The Bureau of Prisons created all-foreign prisons in 1999. In April of that year, the Agency announced that it was considering “housing [the] criminal alien population in [private] low-security” prisons called “Criminal Alien Requirement” — or CAR — facilities. The Bureau then began to solicit bids from companies interested in operating prisons for noncitizens. In June 1999, Corrections Corporation of America won the first contract and started to construct CAR prisons in California City, California, and Milan, New Mexico. BOP planned to fill these facilities with noncitizens transferred from federal prisons in Arizona, California, New Mexico, Oklahoma, and Texas.
Twenty years later, this model of incarceration is entrenched in the federal prison system. There are now ten CAR prisons, all of which are low-security institutions run by for-profit corporations. CAR prisons are located in seven states: California, Georgia, Mississippi, North Carolina, Oklahoma, Pennsylvania, and Texas.
Conditions in these prisons are particularly bad.
The three best sources on conditions in all-foreign prisons are a four- year study by the DOJ Inspector General; articles by an investigative journalist who obtained 9000 pages of BOP medical records after a FOIA suit; and a report by the ACLU National Prison Project, which conducted twelve site visits and 270 interviews at CAR prisons in 2013 and 2014. Each describes all-foreign prisons as institutions with unusually poor healthcare; overcrowding; higher rates of solitary confinement, lockdowns, and deaths in custody than comparable BOP institutions; and a dearth of rehabilitative programs such as drug treatment and education courses, which are offered in other federal prisons. An immigration attorney who has represented clients in two all-foreign prisons told me that CAR facilities lack law libraries, training and educational programs, and recreational equipment.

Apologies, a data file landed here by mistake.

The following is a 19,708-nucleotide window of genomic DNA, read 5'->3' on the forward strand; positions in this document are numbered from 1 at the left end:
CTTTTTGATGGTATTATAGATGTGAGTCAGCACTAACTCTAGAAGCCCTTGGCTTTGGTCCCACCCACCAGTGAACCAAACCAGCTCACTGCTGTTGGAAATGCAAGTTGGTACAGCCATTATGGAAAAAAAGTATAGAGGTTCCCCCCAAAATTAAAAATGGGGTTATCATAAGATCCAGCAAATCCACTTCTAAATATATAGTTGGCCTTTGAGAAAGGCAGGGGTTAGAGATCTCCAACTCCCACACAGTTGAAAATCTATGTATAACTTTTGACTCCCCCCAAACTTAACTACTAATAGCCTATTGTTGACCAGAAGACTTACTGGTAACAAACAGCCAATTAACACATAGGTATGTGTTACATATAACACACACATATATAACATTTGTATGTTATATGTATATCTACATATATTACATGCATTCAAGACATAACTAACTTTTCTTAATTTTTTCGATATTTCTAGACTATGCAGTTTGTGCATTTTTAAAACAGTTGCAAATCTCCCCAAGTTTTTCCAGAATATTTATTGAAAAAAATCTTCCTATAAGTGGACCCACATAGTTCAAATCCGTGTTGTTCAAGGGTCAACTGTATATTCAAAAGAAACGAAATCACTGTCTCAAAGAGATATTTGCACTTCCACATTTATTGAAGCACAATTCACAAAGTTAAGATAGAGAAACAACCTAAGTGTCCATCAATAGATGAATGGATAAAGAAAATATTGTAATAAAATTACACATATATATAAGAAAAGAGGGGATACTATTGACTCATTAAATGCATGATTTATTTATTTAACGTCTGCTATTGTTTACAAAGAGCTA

The facilities also tend to be violent spaces – in part because of the lack of services and poor conditions. From Detention Watch Network:
Shadow prisons, largely due to the deplorable conditions and extreme sentences, have also experienced organizing and rebellion on the inside. In February 2014, 2,000 of the 3,000 immigrants held at Willacy County Correctional Center — a former detention center converted into a shadow prison — led an uprising that not only dismantled the structure of the facility itself, but led to its closure. (In 2018, the Trump Administration re-opened this facility—albeit under a new name—as an immigration detention center yet again.)
Another dynamic about CARs is that, though they represent legal segregation based on alienage (not race), they ultimately lead to ethnic segregation as the vast majority of prisoners are Latinx. Again, from Kaufman, p. 1415:
As of January 2018, 89% of CAR prisoners were born in Mexico, the Dominican Republic, Cuba, or Central or South America. In 2016, GEO Group, the company that runs the largest number of all- foreign prisons, described CAR facilities as “very homogenous, with 72.1% being from Mexico and the majority of the rest being from a few Central American countries.” The same year, another prison contrac- tor reported that “90% of the inmates in [all-foreign prisons] are Mexicans,” and in contract solicitations, the Bureau has stated that CAR prisoners are “primarily Mexican.”
The ACLU issued a lengthy report on CAR facilities in 2014, which increased pressure on the Office of Inspector General to actually review BOP monitoring of these facilities. The review happened in 2016, with findings of multiple problems:
We found that in a majority of the categories we examined, contract prisons incurred more safety and security incidents per capita than comparable BOP institutions. We analyzed data from the 14 contract prisons that were operational during the period of our review and from a select group of 14 BOP institutions with comparable inmate populations to evaluate how the contract prisons performed relative to the selected BOP institutions.
In 2016 the Obama administration announced that it would begin phasing out contracts between private prison companies and the Federal Bureau of Prisons. This would have shuttered CARs – which are run by Geo Group, CoreCivic, or the Management and Training Corporation (MTC). However, Trump reversed this executive order upon taking office.
Multiple candidates for President support ending contracts with private prison companies within the federal system. Indeed, almost all of the frontrunners except Biden have raised this (Warren, Sanders, Booker, Harris). Most of these same candidates also support decriminalizing migration – repealing 8 USC 1325, which makes improper entry a federal misdemeanor and 8 USC 1326 which makes improper re-entry a felony. This would dramatically decrease the number of immigrants in federal custody. These immigration convictions make up one third of BOP immigrant incarcerations (over 50 percent of US Marshall Service detainees).
Department of Justice, Office of Inspector General (2016) Review of Federal Bureau of Prisons’ Monitoring of Contract Prisons
Detention Watch Network, Shadow Prisons
Emma Kaufman (2019) “Segregation and Citizenship” in Harvard Law Review
Fusion (2014) Shadow Prisons (Interactive web page/report)